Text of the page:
Will You Be Better Off In Four More Years?

Now that President Clinton has won a second term, B.E.'s economists assess whether African Americans will cross the bridge to a more prosperous 21st century or get taken for a ride

dream at times seems very much within reach. “I think we’re doing OK, but you can never be totally financially prepared,” she says cautiously.

Compared with his wife, David feels “very optimistic” about the future. Although a registered Republican, he believes the country as a whole has prospered over the last several years, and that blacks have enjoyed some of that prosperity. “The question that’s always asked is, ‘Are you better off now than you were four years ago?’ I’m happier.”

So what would David like to see from a second Clinton administration? For starters, he’d like to see the economy continue to grow while interest rates remain low. But more specifically, he thinks an adjustment in the capital gains tax, which now stands at 28%, would do a great deal to help small business growth.

Dole campaigned on a platform that would have cut this tax in half, while Clinton has kept mum on the issue, so far. David says that most of his clients are small start-ups that rely heavily on capital from private investors. Investors would be more willing to risk their money if there was a lower capital gains tax because they would have less tax liability when cashing out.

“Even if it was cut to 20%, that would help. But right now, a lot of people are holding on to their funds because the tax liability is so great,” he says.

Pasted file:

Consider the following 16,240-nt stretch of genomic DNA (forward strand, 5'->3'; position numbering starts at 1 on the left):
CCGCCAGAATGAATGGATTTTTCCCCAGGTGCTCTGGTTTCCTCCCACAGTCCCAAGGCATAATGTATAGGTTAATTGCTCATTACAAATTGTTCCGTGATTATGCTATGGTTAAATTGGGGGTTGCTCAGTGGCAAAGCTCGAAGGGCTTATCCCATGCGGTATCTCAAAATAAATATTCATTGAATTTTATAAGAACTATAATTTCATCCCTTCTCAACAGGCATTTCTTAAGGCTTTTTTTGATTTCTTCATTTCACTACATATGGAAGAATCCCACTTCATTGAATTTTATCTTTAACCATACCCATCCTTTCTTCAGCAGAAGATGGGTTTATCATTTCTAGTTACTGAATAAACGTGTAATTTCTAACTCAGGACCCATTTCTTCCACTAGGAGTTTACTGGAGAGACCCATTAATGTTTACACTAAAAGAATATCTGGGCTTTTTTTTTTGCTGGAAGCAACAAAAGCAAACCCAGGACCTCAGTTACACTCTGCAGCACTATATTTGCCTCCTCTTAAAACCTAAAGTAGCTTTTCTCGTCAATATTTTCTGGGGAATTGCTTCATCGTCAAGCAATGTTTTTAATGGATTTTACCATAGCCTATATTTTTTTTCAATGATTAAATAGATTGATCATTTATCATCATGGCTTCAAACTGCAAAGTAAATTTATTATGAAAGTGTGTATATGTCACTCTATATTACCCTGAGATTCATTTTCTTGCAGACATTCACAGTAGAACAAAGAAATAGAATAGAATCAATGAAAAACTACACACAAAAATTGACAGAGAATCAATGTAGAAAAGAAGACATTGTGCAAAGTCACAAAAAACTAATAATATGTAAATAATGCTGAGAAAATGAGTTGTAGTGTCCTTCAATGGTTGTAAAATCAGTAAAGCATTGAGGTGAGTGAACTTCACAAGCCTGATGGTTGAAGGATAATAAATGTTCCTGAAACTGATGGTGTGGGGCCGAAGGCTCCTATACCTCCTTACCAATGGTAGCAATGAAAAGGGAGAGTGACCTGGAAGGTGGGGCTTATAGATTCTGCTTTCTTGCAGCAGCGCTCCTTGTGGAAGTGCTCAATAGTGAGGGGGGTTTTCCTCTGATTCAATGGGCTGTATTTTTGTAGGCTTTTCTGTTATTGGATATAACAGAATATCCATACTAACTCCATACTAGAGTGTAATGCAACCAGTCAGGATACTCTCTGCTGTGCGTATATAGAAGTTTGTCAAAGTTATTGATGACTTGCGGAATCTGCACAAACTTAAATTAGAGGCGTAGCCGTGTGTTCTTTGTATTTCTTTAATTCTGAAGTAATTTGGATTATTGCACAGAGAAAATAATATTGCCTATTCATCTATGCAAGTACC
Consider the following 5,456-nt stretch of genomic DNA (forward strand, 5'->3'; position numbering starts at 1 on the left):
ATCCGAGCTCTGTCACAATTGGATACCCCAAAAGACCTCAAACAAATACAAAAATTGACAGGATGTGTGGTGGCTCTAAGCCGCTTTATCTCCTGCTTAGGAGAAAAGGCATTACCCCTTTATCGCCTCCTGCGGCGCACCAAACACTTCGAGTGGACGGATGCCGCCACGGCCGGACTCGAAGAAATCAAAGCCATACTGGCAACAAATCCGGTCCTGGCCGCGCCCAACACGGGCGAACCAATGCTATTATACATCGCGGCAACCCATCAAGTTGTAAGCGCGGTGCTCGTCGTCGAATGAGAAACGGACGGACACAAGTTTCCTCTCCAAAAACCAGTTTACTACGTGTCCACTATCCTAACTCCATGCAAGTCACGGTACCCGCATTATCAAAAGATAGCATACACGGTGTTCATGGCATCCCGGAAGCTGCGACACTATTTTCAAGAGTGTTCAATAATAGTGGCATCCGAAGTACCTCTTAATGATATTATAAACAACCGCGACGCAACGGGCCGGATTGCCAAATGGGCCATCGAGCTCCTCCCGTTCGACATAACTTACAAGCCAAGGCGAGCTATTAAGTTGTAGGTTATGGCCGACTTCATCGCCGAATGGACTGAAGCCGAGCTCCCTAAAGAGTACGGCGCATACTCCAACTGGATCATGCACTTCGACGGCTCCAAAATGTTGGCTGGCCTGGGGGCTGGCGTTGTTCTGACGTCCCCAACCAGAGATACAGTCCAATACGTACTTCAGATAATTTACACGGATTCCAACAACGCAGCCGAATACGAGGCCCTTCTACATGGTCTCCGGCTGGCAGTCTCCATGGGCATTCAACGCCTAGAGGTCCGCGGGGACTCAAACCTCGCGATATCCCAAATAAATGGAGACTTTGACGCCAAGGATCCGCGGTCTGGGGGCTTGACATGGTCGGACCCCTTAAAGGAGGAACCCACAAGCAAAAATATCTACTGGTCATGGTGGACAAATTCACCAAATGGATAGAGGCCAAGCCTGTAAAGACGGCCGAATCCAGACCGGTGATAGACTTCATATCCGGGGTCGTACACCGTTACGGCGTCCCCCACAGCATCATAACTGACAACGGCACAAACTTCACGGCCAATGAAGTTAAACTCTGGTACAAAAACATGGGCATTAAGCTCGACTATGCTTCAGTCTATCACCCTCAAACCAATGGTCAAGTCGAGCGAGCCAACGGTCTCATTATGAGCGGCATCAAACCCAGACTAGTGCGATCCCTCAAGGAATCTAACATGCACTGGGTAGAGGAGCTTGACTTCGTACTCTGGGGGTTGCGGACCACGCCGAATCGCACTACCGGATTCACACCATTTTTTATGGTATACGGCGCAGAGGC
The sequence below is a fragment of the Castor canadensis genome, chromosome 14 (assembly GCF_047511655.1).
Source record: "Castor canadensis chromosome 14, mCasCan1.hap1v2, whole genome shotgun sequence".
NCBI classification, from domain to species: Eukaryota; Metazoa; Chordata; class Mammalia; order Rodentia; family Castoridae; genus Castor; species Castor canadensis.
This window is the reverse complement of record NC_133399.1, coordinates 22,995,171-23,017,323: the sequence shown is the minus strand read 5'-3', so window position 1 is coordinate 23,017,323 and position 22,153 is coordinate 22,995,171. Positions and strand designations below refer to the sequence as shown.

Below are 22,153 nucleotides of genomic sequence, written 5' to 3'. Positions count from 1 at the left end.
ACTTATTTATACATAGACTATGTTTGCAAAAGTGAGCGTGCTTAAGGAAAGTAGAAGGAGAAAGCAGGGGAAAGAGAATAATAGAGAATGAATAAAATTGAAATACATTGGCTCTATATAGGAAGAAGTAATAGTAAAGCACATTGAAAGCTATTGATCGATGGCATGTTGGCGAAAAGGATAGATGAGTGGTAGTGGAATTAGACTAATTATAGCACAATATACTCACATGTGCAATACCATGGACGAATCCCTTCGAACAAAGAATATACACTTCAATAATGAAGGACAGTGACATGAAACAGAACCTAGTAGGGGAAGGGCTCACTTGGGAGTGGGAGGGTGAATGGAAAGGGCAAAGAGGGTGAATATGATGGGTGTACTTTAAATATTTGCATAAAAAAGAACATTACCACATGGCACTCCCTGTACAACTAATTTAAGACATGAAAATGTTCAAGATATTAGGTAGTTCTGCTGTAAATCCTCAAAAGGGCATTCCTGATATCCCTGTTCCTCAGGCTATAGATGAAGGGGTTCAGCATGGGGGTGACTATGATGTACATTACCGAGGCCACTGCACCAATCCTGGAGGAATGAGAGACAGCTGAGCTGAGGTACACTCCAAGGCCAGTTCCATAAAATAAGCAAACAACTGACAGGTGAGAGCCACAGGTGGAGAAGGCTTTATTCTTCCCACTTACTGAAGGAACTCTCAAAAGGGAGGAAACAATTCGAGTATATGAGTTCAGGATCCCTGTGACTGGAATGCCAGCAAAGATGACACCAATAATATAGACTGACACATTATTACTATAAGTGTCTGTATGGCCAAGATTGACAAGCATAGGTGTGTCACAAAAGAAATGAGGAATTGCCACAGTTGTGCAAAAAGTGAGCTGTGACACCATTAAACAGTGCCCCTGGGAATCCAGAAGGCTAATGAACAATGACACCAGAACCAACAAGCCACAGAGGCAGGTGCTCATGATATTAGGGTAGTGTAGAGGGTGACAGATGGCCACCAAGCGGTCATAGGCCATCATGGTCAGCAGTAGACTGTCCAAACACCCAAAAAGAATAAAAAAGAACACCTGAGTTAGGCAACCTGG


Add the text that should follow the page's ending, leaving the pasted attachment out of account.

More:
Also, as their family grows, so does the Fears’ concern about the quality of public education. “If we had confidence in the school down the block, we could send our children there instead of exploring other options,” says David. “Clinton needs to concentrate on fixing all schools, instead of focusing on just a few under a school choice banner.” He is excited about Clinton’s proposed ed
ucation tax break, giving families a $1,500 tuition tax credit to send their children to college. He also likes Clinton’s proposed $10,000 yearly tax deduction that would ease the cost of four-year colleges and universities. “I would love a $10,000 tax credit for my wife because she wants to go back and get a graduate degree. I think the credit to send my kids to college would be great, but will it still be around when my kids are ready?” David says a lot of African Americans could take advantage of the tax credit because, to some degree, it would reduce college costs.

Opinions on the education tax credit varied among Board of Economists members, but the consensus was that it potentially works in favor of African Americans. “If you look at the education tax credit issue in isolation, then it looks very attractive. But we have to consider what’s happening to other funds for financing education, which may be more targeted at low-income families,” says Cecilia Conrad.

Small business development was one of the themes Clinton touted during his reelection campaign. Perhaps the only real tangible effort on his part was to sign the Empowerment Zones Act, which is intended to spur small

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